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Commentary

I submitted the following commentary to the Startribune in hopes of getting it published. I hope that it was my amature writing that elicited the response email of “Thanks for your submission. We’ll pass this time, but please try us again” from Doug (D.J.) Tice  the Commentary Editor. Here’s to the beauty of self publishing!

 

My name is Collin Cousins and I’m writing this letter out of admiration and respect for my mom, Carol Markham Cousins. I also want to illustrate my mother’s reassignment from Washburn high school through my own context as a Southwest high school graduate with an IB diploma.

 

My family lives just inside Edina, so my parents open-enrolled my brother and I into Minneapolis in order could have a more diverse educational experience. Ironically, Minneapolis changed its bussing policy while I was in grade school, so that by the time I graduated from high school, I had a very different experience than my parents intended. At Southwest, I quickly learned that the designation as “gifted” IB students had little to do with our innate abilities and everything to do with expectations set by our families, teachers, and community. Rare was the student that parents talk about who “yearned” for more challenging classes. I didn’t want to be bored high school, but I don’t remember many students begging for challenge. Kids are concerned with friends, having fun, and maybe getting into a good college. School is about learning how to be a person, a learner, and a citizen, and going to a school with tracking just reinforced our roles in this stratified society.

 

If anything, segregating students perpetuates arrogance, low self-esteem, and stratifications that public schools should be fighting against and not contributing towards. So how do we make sure that children don’t fall through the cracks because we’re too scared, selfish, or ignorant to change existing structures and expectations? We need to start by not just telling our grade-school students the story of Ruby Bridges, but confronting the present day realities regarding the legacies of racism and classism still affecting our country. Obviously there are a lot of things that need to be done, but we definitely need to change our education system, the kind of change that my mother was fighting for.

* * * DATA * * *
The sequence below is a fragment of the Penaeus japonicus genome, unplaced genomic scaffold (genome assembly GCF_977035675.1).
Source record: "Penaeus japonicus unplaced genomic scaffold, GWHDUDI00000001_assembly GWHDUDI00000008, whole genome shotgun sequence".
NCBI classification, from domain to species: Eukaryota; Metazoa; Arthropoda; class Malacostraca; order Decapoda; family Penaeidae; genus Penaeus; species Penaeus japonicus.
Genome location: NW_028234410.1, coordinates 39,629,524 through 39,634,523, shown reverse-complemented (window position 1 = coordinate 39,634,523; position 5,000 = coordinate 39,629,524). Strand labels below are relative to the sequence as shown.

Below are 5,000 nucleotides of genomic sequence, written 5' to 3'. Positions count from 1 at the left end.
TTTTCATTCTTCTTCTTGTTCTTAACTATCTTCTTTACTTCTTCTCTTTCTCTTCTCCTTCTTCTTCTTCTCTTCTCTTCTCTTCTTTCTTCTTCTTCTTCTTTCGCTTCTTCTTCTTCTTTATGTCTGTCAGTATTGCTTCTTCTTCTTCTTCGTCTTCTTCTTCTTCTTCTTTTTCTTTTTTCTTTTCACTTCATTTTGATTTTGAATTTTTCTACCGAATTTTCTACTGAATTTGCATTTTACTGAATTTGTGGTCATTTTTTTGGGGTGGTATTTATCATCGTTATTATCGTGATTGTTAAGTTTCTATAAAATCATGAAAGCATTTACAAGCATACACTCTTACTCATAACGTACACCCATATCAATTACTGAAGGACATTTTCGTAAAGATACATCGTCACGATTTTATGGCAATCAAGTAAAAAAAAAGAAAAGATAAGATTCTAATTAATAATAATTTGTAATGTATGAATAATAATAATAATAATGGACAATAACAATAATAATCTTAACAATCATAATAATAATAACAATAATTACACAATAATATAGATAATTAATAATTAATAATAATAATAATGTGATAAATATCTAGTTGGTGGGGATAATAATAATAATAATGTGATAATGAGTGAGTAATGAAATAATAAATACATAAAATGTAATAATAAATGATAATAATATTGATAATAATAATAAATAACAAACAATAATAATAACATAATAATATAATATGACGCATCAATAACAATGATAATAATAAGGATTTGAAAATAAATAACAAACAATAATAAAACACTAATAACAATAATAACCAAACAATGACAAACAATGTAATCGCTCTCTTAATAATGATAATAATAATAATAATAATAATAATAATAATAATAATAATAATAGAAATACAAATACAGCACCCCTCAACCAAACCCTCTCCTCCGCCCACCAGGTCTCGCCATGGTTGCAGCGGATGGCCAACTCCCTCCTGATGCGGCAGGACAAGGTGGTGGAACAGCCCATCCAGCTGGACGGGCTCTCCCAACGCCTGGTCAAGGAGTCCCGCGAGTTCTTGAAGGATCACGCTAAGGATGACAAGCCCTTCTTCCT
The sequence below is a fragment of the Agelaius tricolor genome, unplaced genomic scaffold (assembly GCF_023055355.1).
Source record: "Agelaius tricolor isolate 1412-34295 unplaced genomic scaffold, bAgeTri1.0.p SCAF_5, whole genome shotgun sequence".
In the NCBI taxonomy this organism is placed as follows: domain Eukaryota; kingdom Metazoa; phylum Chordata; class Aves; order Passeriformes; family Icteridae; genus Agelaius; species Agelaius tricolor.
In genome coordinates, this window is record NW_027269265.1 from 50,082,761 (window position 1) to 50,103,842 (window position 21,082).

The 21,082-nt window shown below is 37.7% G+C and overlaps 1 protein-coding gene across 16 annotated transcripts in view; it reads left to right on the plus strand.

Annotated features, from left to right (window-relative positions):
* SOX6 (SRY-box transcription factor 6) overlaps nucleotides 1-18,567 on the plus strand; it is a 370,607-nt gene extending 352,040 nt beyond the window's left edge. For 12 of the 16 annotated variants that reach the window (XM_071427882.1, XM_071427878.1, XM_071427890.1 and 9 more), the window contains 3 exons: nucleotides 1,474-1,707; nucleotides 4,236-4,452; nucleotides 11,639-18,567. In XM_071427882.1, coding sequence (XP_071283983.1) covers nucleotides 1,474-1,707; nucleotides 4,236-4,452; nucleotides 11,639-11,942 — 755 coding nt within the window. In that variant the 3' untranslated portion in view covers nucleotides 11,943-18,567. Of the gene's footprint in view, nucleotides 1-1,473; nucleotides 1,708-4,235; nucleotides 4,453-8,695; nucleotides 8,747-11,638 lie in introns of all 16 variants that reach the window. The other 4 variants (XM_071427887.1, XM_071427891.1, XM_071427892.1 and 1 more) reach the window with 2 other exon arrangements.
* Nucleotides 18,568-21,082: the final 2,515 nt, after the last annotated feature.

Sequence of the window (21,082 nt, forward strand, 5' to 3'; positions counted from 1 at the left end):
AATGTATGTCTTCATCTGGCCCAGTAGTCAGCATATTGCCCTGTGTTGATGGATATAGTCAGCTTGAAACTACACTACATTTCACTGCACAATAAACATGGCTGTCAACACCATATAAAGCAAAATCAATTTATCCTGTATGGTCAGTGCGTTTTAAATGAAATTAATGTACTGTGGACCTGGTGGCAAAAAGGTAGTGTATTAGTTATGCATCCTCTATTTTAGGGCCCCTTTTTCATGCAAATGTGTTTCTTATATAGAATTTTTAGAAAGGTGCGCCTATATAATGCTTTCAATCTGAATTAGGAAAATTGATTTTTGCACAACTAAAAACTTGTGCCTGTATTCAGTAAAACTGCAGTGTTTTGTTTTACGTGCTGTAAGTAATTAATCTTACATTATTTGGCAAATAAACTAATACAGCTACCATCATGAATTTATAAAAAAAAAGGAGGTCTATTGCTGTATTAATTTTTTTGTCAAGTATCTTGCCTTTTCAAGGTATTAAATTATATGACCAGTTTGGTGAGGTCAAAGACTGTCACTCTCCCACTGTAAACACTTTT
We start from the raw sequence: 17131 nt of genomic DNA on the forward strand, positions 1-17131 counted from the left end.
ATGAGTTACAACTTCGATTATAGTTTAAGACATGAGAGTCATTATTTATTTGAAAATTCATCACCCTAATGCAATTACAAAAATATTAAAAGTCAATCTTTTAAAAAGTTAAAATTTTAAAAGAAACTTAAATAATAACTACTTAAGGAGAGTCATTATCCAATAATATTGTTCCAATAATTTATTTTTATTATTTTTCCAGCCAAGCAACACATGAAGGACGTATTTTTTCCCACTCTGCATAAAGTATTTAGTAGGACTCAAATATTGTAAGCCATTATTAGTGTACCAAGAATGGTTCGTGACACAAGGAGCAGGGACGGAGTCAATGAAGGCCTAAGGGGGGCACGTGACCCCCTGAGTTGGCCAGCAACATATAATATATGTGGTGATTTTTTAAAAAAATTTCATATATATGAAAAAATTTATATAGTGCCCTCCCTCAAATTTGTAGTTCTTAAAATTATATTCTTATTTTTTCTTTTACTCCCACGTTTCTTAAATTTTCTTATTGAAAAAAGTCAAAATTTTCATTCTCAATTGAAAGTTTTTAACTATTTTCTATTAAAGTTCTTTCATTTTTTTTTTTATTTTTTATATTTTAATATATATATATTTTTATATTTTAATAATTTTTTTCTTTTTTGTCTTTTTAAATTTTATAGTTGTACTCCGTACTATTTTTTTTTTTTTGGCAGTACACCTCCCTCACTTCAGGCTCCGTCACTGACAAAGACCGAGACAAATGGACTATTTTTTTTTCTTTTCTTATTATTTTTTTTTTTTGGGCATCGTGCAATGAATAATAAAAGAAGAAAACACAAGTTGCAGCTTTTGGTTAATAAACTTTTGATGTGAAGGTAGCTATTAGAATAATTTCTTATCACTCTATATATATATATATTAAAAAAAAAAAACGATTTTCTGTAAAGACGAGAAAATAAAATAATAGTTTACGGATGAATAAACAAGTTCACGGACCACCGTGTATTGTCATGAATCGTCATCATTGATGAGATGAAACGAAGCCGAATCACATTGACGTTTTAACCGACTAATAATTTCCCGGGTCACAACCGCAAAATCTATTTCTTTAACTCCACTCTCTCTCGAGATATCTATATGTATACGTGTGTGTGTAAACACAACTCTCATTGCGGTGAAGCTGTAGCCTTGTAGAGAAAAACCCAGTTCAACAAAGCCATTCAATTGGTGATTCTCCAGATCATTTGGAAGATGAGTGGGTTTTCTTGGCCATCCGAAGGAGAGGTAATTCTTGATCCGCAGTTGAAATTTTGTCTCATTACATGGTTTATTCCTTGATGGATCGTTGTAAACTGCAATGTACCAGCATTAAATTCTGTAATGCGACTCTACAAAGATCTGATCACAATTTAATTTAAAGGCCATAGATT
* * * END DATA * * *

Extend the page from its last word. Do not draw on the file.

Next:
My mom is excellent at her job, intelligent, and passionately invested in her students. Anyone who knows her well will tell you that she puts her students above everything else, which is often tough politically. At a time where we are viscerally confronted with economic woes, I had to watch her publically fight for a rational and just allocation of the limited resources available to her school. Economically conscious people should consider this in the context of her former athletic director unilaterally deciding to purchase a hugely expensive scoreboard.

 

The other issue my mother fought against was tracking. She wanted to create heterogenous classrooms in order to foster sense of community at Washburn, an environment where students were not segregated by ability (blurred if not obscured altogether by language, culture, economics, and skin color), in order to create a school where all of her students had a good chance to succeed. She wanted classrooms with mixed “abilities” in order to set high expectations and deepen the educational experience for all of her students.

 

Some parents will say that it’s unfair to fight to lower the achievement gap at the expense of those at the top. I not only believe this is a false premise, but the assumption that children gain little or nothing by being in heterogenous classes makes me sick. Interpersonal interaction is not only important for developing empathy, but is also an essential skill in our economy. Furthermore, there is now ample evidence coming out of countries such as Finland substantiating the claims that heterogenous classrooms can benefit all learners.

 

However, striving to make a better society doesn’t start when our children graduate, it starts when people take the next step today. We are better than this, and I know that we want to be when I listen to the lip service paid to these ideals by members of the Minneapolis School board and district leaders. My mother’s public struggle against tracking with small-minded parents and a weak school district and is a shame and embarrassment to our city. I hope this letter begins a conversation while serving as a tribute to my incredible mother.

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Mexico